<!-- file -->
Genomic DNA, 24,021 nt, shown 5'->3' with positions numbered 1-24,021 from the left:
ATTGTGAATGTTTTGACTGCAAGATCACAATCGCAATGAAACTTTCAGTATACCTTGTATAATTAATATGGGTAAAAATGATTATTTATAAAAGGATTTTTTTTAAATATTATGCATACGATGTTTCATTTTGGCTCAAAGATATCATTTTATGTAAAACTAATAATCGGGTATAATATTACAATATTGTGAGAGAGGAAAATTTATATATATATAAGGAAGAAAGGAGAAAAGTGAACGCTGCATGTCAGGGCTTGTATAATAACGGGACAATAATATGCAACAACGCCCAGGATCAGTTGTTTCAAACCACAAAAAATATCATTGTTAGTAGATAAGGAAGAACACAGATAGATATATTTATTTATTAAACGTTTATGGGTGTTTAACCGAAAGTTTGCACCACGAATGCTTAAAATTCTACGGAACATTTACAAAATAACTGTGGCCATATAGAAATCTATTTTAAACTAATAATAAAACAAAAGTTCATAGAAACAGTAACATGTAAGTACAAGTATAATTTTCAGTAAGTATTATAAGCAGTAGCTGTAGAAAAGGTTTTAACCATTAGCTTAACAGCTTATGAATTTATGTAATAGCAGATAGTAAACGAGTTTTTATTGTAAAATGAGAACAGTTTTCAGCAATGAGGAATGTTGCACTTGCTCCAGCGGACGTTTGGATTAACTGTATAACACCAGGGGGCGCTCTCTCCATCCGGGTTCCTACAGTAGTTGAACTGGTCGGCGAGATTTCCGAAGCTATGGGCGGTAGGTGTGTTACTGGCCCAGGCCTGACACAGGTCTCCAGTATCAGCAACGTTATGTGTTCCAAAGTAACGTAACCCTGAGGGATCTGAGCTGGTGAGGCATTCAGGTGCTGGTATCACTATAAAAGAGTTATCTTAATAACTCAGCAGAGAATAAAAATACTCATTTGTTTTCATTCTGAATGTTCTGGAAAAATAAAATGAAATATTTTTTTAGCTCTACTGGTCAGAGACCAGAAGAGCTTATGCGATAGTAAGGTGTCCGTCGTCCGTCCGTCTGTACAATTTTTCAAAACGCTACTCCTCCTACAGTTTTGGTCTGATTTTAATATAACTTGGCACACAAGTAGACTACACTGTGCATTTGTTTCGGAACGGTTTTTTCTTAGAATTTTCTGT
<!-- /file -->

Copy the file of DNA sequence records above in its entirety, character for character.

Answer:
Genomic DNA, 24,021 nt, shown 5'->3' with positions numbered 1-24,021 from the left:
ATTGTGAATGTTTTGACTGCAAGATCACAATCGCAATGAAACTTTCAGTATACCTTGTATAATTAATATGGGTAAAAATGATTATTTATAAAAGGATTTTTTTTAAATATTATGCATACGATGTTTCATTTTGGCTCAAAGATATCATTTTATGTAAAACTAATAATCGGGTATAATATTACAATATTGTGAGAGAGGAAAATTTATATATATATAAGGAAGAAAGGAGAAAAGTGAACGCTGCATGTCAGGGCTTGTATAATAACGGGACAATAATATGCAACAACGCCCAGGATCAGTTGTTTCAAACCACAAAAAATATCATTGTTAGTAGATAAGGAAGAACACAGATAGATATATTTATTTATTAAACGTTTATGGGTGTTTAACCGAAAGTTTGCACCACGAATGCTTAAAATTCTACGGAACATTTACAAAATAACTGTGGCCATATAGAAATCTATTTTAAACTAATAATAAAACAAAAGTTCATAGAAACAGTAACATGTAAGTACAAGTATAATTTTCAGTAAGTATTATAAGCAGTAGCTGTAGAAAAGGTTTTAACCATTAGCTTAACAGCTTATGAATTTATGTAATAGCAGATAGTAAACGAGTTTTTATTGTAAAATGAGAACAGTTTTCAGCAATGAGGAATGTTGCACTTGCTCCAGCGGACGTTTGGATTAACTGTATAACACCAGGGGGCGCTCTCTCCATCCGGGTTCCTACAGTAGTTGAACTGGTCGGCGAGATTTCCGAAGCTATGGGCGGTAGGTGTGTTACTGGCCCAGGCCTGACACAGGTCTCCAGTATCAGCAACGTTATGTGTTCCAAAGTAACGTAACCCTGAGGGATCTGAGCTGGTGAGGCATTCAGGTGCTGGTATCACTATAAAAGAGTTATCTTAATAACTCAGCAGAGAATAAAAATACTCATTTGTTTTCATTCTGAATGTTCTGGAAAAATAAAATGAAATATTTTTTTAGCTCTACTGGTCAGAGACCAGAAGAGCTTATGCGATAGTAAGGTGTCCGTCGTCCGTCCGTCTGTACAATTTTTCAAAACGCTACTCCTCCTACAGTTTTGGTCTGATTTTAATATAACTTGGCACACAAGTAGACTACACTGTGCATTTGTTTCGGAACGGTTTTTTCTTAGAATTTTCTGT